Growing gourmet and medical mushrooms

Paul Stamets. Growing gourmet and medical mushrooms. - Ten Speed Press, 2000

: [url=]Paul Stamets. Growing gourmet and medical mushrooms. - Ten Speed Press, 2000[/url]


1. Mushrooms, Civilization and History

2. The Role of Mushrooms in Nature

3.Selecting a Candidate for Cultivation

4. Natural Culture: Creating Mycological Landscapes

5. The Stametsian Model: Permaculture with a Mycological Twist

6. Materials fo rFormulating a Fruiting Substrate

7. Biological Efficiency: An Expression of Yield

8. Home-made vs. Commercial Spawn

9. The Mushroom Life Cycle

10. The Six Vectors of Contamination

11. Mind and Methods for Mushroom Culture

12. Culturing Mushroom Mycelium on Agar Media

13. The Stock Culture Library: A Genetic Bank of Mushroom Strains

14. Evaluating a Mushroom Strain

15. Generating Grain Spawn

16. Creating Sawdust Spawn

17. Growing Gourmet Mushrooms on Enriched Sawdust

18. Cultivating Gourmet Mushrooms on Agricultural Waste Products

19. Cropping Containers

20. Casing: A Topsoil Promoting Mushroom Formation

21. Growth Parameters for Gourmet and Medicinal Mushroom Species

Spawn Run: Colonizing the Substrate

Primordia Formation: The Initiation Strategy

Fruitbody (Mushroom) Development

The Gilled Mushrooms

The Polypore Mushrooms of the Genera Ganoderma, Grifola and Polyporus

The Lion’s Mane of the Genus Hericium

The Wood Ears of the Genus Auricularia

The Morels: Land-Fish Mushrooms of the Genus Morchella

The Morel Life Cycle

22. Maximizing the Substrate’s Potential through Species Sequencing

23. Harvesting, Storing, and Packaging the Crop for Market

24. Mushroom Recipes: Enjoying the Fruits of Your Labors

25. Cultivation problems & Their Solutions: A Troubleshoting guide


I. Description of Environment for a Mushroom Farm

II. Designing and Building A Spawn Laboratory

III. The Growing Room: An Environment for Mushroom Formation & Development

IV. Resource Directory

V. Analyses of Basic Materials Used in Substrate Preparation

VI. Data Conversion Tables






Pleurotus citrinopileatus Singer
Introduction: Few mushrooms are as spectacular as this one. Its brilliant yellow color astonishes all who first see it. This species forms

clusters hosting a high number of individual
mushrooms, whose stems often diverge from a
single base. Its extreme fragility post harvest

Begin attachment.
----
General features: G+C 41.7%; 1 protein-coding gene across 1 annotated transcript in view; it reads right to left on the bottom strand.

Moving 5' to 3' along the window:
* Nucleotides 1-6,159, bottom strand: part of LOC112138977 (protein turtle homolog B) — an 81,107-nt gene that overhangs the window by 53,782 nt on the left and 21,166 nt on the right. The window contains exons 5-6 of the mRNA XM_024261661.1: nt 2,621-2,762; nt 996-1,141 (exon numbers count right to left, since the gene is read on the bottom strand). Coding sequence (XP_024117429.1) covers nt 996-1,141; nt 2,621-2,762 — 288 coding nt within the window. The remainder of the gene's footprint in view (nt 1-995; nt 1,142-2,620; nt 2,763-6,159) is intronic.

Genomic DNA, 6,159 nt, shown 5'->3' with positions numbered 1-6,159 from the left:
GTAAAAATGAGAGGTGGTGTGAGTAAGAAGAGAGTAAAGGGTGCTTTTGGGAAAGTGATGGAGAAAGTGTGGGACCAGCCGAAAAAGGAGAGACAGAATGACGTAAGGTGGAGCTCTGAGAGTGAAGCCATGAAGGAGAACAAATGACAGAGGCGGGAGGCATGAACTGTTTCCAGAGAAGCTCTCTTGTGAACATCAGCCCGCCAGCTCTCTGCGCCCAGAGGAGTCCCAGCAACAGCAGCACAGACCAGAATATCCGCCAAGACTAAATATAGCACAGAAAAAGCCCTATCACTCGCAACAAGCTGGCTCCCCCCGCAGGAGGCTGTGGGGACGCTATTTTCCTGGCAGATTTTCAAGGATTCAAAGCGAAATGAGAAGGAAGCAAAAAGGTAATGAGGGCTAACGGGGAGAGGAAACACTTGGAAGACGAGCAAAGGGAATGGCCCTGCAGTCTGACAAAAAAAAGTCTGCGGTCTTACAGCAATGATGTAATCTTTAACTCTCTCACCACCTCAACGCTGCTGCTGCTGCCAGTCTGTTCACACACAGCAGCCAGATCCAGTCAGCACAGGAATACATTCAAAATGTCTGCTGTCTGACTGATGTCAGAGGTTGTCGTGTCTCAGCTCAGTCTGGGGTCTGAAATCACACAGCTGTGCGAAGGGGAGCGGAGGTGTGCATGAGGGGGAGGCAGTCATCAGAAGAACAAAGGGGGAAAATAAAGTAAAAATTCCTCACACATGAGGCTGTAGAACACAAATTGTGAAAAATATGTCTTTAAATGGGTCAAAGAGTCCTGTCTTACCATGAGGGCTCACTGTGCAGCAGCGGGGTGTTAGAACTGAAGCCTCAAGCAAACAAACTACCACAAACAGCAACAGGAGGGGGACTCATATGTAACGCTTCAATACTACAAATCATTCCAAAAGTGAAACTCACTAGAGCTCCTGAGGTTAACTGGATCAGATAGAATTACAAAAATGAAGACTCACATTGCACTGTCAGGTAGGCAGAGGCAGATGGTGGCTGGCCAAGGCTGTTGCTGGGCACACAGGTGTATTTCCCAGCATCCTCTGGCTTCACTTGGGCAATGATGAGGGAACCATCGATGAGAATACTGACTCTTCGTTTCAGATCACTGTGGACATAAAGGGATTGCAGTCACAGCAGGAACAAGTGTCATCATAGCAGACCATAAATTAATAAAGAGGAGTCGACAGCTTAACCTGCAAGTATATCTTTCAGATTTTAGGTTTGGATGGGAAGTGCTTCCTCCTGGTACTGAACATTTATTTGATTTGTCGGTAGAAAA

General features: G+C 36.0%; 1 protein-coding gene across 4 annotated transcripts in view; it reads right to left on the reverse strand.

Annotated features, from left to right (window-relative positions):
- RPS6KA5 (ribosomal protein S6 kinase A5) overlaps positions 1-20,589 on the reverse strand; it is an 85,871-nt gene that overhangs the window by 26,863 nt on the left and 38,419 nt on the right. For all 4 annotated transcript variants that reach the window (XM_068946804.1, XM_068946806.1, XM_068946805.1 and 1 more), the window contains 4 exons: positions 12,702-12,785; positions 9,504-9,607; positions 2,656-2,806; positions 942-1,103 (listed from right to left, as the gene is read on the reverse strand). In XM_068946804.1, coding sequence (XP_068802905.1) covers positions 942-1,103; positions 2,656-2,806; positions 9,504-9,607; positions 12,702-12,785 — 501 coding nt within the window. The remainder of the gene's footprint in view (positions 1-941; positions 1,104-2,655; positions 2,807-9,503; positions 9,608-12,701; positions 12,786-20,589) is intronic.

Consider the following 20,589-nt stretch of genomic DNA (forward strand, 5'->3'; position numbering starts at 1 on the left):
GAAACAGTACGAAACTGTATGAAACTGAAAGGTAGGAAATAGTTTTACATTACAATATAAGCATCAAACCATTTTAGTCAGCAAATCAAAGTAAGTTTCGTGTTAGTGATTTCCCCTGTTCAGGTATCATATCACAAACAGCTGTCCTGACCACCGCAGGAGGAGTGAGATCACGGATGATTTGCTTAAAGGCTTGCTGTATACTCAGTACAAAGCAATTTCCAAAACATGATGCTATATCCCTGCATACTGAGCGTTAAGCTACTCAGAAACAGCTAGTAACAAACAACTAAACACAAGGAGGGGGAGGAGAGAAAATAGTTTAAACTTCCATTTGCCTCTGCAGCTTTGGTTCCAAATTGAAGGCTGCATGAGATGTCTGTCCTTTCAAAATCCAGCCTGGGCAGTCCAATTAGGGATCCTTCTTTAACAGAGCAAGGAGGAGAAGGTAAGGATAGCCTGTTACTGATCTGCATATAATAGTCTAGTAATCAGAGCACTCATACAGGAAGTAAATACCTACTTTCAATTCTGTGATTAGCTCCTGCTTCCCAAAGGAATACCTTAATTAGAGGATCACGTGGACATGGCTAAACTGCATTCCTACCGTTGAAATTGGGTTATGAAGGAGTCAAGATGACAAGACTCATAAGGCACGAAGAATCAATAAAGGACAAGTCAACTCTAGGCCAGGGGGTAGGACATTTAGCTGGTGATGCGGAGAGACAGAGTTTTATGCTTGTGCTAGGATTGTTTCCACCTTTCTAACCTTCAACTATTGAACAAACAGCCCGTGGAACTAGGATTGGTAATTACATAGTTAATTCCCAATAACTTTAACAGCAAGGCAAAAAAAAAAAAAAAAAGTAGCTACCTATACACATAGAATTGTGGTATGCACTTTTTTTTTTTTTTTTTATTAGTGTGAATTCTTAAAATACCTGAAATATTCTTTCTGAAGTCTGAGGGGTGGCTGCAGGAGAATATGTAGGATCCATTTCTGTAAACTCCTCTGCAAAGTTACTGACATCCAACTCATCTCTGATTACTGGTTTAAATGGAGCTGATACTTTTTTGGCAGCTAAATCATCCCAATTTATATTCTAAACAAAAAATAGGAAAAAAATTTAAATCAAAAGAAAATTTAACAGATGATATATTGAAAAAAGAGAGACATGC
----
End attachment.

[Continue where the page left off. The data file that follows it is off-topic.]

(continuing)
limits its distribution to far away markets.
Spicy and bitter at first, this mushroom imparts a strong nutty flavor upon thorough cook-

ing. Pleurotus citrinopileatus grows quickly
through pasteurized straw and sterilized sawdust,

and thrives at high temperatures.

Common Names:

The Golden Oyster
Ii' mak (Soviet Far East
term for elm mushroom)

Taxonomic Synonyms & Considerations:
Pleurotus citrinopileatus is closely allied to
Pleurotus cornucopiae (Paulet) Roll. and is often considered a variety of it. Moser (1978) and

Figure 257. P citrinopileatus mycelium 5 days after

inoculation onto malt extract agar medium.

Singer (1986) described P cornucopiae var.
cornucopiae as having a tawny brown cap whereas P citrinopileatus has an unmistakably brilliant
yellow pileus.

Singer (1986) separated P citrinopileatus Singer from P cornucopiae (Paulet ex Fr.) Rolland
sensu Kuhn. & Rom. (= P macropus BagI.) on the basis of the arrangement of the contextual hyphae.
According to SingerP citrinopileatus has monomitic hyphae whereas P cornucopiae has dimitic hyphae, a designation that has caused considerable confusion since he used this feature as a delineating,
sub-generic distinction.* Upon more careful examination, Parmatso (1987) found that the context
was distinctly dimitic, especially evident in the flesh at the stem base. This observation concurs with
Watling & Gregory's (1989) microscopic observations of P cornucopiae.
Hongo (1976) describes the Golden Oyster mushroom as a variety ofF cornucopiae, i.e. Pleurotus
cornucopiae (Paulet ex Fries) Rolland var. citrinopileatus Singer. Petersen's (1993) interfertility
studies showed a culture of P citrinopileatus from China was indeed sexually compatible with P
cornucopiae from Europe. From my own experiences, the golden color of P citrinopileatus can be
* Singer first

collect P citrinopileatus when fleeing German forces during World War II. He traveled east, acrossAsia,
and during his travels found the Golden Oyster mushroom. Dried samples were brought to the United States for study
years later. This contradiction in the arrangement of the contextual hyphae may simply be a result of poor specimen
quality. Contextual hyphae is more easily compared from tissue originating near the stem base than from the cap.
Hence, such confusion is not uncommon when examining old and tattered herbarium specimens.

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